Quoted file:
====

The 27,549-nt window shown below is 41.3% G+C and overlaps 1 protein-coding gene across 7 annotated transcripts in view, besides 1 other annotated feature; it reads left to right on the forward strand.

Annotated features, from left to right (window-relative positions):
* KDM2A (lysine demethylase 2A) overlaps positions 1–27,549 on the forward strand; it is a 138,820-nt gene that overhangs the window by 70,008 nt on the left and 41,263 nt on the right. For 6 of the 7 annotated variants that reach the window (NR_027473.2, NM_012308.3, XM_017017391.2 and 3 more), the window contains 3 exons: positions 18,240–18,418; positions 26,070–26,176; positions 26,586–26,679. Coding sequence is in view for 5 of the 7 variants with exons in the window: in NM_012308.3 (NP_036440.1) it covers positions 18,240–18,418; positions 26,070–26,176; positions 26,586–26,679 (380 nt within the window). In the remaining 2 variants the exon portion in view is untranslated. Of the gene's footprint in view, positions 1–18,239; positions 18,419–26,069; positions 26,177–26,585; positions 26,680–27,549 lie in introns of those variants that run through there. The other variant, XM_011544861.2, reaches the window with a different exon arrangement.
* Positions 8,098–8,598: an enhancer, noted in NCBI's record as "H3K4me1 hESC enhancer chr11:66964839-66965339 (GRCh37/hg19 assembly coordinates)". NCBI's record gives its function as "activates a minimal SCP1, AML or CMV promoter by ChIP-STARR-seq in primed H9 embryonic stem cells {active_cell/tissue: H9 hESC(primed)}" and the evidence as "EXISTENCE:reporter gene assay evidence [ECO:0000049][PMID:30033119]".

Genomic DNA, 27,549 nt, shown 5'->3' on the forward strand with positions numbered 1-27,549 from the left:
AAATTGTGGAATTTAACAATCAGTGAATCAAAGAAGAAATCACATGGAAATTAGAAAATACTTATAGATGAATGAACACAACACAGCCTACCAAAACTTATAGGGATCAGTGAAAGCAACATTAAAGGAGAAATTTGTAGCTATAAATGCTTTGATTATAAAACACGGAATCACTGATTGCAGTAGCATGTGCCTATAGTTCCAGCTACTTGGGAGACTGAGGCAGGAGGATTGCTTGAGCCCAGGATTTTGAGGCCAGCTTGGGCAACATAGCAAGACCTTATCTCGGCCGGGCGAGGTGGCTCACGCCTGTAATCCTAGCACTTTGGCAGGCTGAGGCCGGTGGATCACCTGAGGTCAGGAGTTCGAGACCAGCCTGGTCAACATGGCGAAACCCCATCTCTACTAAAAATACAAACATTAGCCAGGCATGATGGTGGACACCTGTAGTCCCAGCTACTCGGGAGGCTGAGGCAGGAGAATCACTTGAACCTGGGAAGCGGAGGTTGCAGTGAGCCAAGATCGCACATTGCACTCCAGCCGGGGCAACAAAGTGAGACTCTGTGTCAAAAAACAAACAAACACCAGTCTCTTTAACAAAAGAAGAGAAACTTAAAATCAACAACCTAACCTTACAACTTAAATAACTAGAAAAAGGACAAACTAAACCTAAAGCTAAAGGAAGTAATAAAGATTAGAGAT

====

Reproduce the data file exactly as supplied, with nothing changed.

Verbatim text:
The 27,549-nt window shown below is 41.3% G+C and overlaps 1 protein-coding gene across 7 annotated transcripts in view, besides 1 other annotated feature; it reads left to right on the forward strand.

Annotated features, from left to right (window-relative positions):
* KDM2A (lysine demethylase 2A) overlaps positions 1–27,549 on the forward strand; it is a 138,820-nt gene that overhangs the window by 70,008 nt on the left and 41,263 nt on the right. For 6 of the 7 annotated variants that reach the window (NR_027473.2, NM_012308.3, XM_017017391.2 and 3 more), the window contains 3 exons: positions 18,240–18,418; positions 26,070–26,176; positions 26,586–26,679. Coding sequence is in view for 5 of the 7 variants with exons in the window: in NM_012308.3 (NP_036440.1) it covers positions 18,240–18,418; positions 26,070–26,176; positions 26,586–26,679 (380 nt within the window). In the remaining 2 variants the exon portion in view is untranslated. Of the gene's footprint in view, positions 1–18,239; positions 18,419–26,069; positions 26,177–26,585; positions 26,680–27,549 lie in introns of those variants that run through there. The other variant, XM_011544861.2, reaches the window with a different exon arrangement.
* Positions 8,098–8,598: an enhancer, noted in NCBI's record as "H3K4me1 hESC enhancer chr11:66964839-66965339 (GRCh37/hg19 assembly coordinates)". NCBI's record gives its function as "activates a minimal SCP1, AML or CMV promoter by ChIP-STARR-seq in primed H9 embryonic stem cells {active_cell/tissue: H9 hESC(primed)}" and the evidence as "EXISTENCE:reporter gene assay evidence [ECO:0000049][PMID:30033119]".

Genomic DNA, 27,549 nt, shown 5'->3' on the forward strand with positions numbered 1-27,549 from the left:
AAATTGTGGAATTTAACAATCAGTGAATCAAAGAAGAAATCACATGGAAATTAGAAAATACTTATAGATGAATGAACACAACACAGCCTACCAAAACTTATAGGGATCAGTGAAAGCAACATTAAAGGAGAAATTTGTAGCTATAAATGCTTTGATTATAAAACACGGAATCACTGATTGCAGTAGCATGTGCCTATAGTTCCAGCTACTTGGGAGACTGAGGCAGGAGGATTGCTTGAGCCCAGGATTTTGAGGCCAGCTTGGGCAACATAGCAAGACCTTATCTCGGCCGGGCGAGGTGGCTCACGCCTGTAATCCTAGCACTTTGGCAGGCTGAGGCCGGTGGATCACCTGAGGTCAGGAGTTCGAGACCAGCCTGGTCAACATGGCGAAACCCCATCTCTACTAAAAATACAAACATTAGCCAGGCATGATGGTGGACACCTGTAGTCCCAGCTACTCGGGAGGCTGAGGCAGGAGAATCACTTGAACCTGGGAAGCGGAGGTTGCAGTGAGCCAAGATCGCACATTGCACTCCAGCCGGGGCAACAAAGTGAGACTCTGTGTCAAAAAACAAACAAACACCAGTCTCTTTAACAAAAGAAGAGAAACTTAAAATCAACAACCTAACCTTACAACTTAAATAACTAGAAAAAGGACAAACTAAACCTAAAGCTAAAGGAAGTAATAAAGATTAGAGAT